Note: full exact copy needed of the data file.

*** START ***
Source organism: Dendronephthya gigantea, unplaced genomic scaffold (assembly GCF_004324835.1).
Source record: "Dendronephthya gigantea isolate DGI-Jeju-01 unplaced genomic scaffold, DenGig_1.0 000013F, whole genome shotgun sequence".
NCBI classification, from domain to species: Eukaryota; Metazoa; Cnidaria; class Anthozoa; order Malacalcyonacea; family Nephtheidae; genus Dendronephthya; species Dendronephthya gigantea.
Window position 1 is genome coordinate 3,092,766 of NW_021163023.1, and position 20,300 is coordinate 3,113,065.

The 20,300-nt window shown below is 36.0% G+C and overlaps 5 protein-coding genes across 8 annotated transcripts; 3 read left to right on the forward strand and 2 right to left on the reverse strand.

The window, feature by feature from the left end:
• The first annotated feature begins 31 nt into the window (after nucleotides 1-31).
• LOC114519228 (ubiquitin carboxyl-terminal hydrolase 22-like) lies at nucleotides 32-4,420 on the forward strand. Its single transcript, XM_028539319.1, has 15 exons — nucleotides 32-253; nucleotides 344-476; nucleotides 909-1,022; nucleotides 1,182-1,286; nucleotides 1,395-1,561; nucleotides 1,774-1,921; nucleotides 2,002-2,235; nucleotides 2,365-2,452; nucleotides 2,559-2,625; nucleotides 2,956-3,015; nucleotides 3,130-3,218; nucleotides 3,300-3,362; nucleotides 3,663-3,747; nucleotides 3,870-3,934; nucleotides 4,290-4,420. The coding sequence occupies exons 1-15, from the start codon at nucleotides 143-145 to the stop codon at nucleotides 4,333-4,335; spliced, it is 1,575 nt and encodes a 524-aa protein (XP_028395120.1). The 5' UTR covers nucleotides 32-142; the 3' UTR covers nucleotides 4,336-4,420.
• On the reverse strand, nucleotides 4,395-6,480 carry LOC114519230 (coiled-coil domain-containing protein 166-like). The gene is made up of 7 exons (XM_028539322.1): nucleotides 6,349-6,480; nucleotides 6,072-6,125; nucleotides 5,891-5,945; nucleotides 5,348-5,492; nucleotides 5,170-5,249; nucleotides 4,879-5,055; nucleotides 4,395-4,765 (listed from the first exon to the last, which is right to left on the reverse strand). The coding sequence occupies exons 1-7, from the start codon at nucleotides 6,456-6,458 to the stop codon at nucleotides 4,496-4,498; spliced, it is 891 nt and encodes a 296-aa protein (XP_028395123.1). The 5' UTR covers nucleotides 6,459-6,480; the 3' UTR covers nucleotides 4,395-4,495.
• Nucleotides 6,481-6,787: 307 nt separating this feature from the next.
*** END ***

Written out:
Source organism: Dendronephthya gigantea, unplaced genomic scaffold (assembly GCF_004324835.1).
Source record: "Dendronephthya gigantea isolate DGI-Jeju-01 unplaced genomic scaffold, DenGig_1.0 000013F, whole genome shotgun sequence".
NCBI classification, from domain to species: Eukaryota; Metazoa; Cnidaria; class Anthozoa; order Malacalcyonacea; family Nephtheidae; genus Dendronephthya; species Dendronephthya gigantea.
Window position 1 is genome coordinate 3,092,766 of NW_021163023.1, and position 20,300 is coordinate 3,113,065.

The 20,300-nt window shown below is 36.0% G+C and overlaps 5 protein-coding genes across 8 annotated transcripts; 3 read left to right on the forward strand and 2 right to left on the reverse strand.

The window, feature by feature from the left end:
• The first annotated feature begins 31 nt into the window (after nucleotides 1-31).
• LOC114519228 (ubiquitin carboxyl-terminal hydrolase 22-like) lies at nucleotides 32-4,420 on the forward strand. Its single transcript, XM_028539319.1, has 15 exons — nucleotides 32-253; nucleotides 344-476; nucleotides 909-1,022; nucleotides 1,182-1,286; nucleotides 1,395-1,561; nucleotides 1,774-1,921; nucleotides 2,002-2,235; nucleotides 2,365-2,452; nucleotides 2,559-2,625; nucleotides 2,956-3,015; nucleotides 3,130-3,218; nucleotides 3,300-3,362; nucleotides 3,663-3,747; nucleotides 3,870-3,934; nucleotides 4,290-4,420. The coding sequence occupies exons 1-15, from the start codon at nucleotides 143-145 to the stop codon at nucleotides 4,333-4,335; spliced, it is 1,575 nt and encodes a 524-aa protein (XP_028395120.1). The 5' UTR covers nucleotides 32-142; the 3' UTR covers nucleotides 4,336-4,420.
• On the reverse strand, nucleotides 4,395-6,480 carry LOC114519230 (coiled-coil domain-containing protein 166-like). The gene is made up of 7 exons (XM_028539322.1): nucleotides 6,349-6,480; nucleotides 6,072-6,125; nucleotides 5,891-5,945; nucleotides 5,348-5,492; nucleotides 5,170-5,249; nucleotides 4,879-5,055; nucleotides 4,395-4,765 (listed from the first exon to the last, which is right to left on the reverse strand). The coding sequence occupies exons 1-7, from the start codon at nucleotides 6,456-6,458 to the stop codon at nucleotides 4,496-4,498; spliced, it is 891 nt and encodes a 296-aa protein (XP_028395123.1). The 5' UTR covers nucleotides 6,459-6,480; the 3' UTR covers nucleotides 4,395-4,495.
• Nucleotides 6,481-6,787: 307 nt separating this feature from the next.